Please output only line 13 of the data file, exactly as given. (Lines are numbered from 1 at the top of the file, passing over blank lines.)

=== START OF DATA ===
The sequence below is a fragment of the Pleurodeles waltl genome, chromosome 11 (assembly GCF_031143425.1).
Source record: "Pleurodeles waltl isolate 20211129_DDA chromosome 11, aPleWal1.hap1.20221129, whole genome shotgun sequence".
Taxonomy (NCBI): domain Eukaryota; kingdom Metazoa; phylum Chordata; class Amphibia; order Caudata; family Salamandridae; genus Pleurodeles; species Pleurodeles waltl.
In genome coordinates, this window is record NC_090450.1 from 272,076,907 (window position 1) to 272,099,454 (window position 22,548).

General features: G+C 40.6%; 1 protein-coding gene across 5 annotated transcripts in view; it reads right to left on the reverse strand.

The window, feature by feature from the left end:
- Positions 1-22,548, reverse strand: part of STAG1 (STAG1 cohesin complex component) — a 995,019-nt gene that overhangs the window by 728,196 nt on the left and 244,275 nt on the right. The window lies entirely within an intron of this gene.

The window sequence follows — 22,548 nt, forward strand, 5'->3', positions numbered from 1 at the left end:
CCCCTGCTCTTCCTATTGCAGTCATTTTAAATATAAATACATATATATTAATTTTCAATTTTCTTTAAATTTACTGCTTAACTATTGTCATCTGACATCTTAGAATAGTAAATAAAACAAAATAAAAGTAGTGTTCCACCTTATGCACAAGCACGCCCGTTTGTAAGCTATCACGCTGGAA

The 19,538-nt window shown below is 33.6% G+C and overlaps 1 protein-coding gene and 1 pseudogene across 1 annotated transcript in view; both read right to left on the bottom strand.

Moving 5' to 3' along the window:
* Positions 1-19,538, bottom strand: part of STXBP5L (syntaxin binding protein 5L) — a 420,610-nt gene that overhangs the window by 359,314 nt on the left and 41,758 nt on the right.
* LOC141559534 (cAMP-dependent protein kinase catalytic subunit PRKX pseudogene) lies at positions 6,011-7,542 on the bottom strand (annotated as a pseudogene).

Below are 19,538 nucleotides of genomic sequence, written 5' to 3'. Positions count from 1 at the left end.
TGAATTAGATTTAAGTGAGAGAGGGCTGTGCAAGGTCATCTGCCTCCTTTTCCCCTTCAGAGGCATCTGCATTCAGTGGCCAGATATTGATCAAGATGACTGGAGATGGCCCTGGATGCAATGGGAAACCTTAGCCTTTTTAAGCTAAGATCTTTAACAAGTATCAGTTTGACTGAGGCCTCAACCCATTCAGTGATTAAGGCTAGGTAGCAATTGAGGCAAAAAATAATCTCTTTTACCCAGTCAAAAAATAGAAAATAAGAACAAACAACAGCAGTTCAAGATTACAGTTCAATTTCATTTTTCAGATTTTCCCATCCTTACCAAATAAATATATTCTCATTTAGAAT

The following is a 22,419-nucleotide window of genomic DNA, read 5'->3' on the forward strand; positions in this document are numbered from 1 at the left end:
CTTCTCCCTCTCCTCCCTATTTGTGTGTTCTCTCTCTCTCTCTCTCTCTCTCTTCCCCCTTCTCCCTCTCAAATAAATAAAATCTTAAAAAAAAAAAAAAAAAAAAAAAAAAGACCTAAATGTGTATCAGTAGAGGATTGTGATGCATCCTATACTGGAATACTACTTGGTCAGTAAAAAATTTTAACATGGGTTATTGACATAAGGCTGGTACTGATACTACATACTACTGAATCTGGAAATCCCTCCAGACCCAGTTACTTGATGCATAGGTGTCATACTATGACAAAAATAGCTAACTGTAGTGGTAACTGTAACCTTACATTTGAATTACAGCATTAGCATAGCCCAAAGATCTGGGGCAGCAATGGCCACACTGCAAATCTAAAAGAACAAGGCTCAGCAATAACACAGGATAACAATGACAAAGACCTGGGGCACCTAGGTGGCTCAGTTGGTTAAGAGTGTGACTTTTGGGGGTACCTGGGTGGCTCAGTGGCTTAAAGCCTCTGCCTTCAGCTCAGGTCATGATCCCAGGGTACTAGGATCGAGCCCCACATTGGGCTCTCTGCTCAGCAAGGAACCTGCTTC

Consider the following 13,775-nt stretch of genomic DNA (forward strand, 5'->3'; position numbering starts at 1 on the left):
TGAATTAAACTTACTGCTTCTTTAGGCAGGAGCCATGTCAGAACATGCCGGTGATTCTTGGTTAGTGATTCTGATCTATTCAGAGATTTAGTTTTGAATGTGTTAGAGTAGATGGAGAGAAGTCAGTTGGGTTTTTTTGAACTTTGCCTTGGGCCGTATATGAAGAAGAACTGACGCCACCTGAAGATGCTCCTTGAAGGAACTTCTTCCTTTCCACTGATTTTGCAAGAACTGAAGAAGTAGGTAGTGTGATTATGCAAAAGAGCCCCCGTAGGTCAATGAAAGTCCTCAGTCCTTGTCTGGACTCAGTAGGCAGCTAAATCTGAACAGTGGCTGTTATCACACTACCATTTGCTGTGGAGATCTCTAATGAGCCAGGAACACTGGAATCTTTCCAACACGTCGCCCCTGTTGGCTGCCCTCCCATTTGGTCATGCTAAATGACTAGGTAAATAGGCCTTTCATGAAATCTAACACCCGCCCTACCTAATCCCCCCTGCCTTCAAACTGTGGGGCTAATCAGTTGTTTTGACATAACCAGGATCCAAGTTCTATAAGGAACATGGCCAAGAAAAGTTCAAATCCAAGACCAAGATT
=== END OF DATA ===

* LOC141559534 (cAMP-dependent protein kinase catalytic subunit PRKX pseudogene) lies at positions 6,011-7,542 on the bottom strand (annotated as a pseudogene).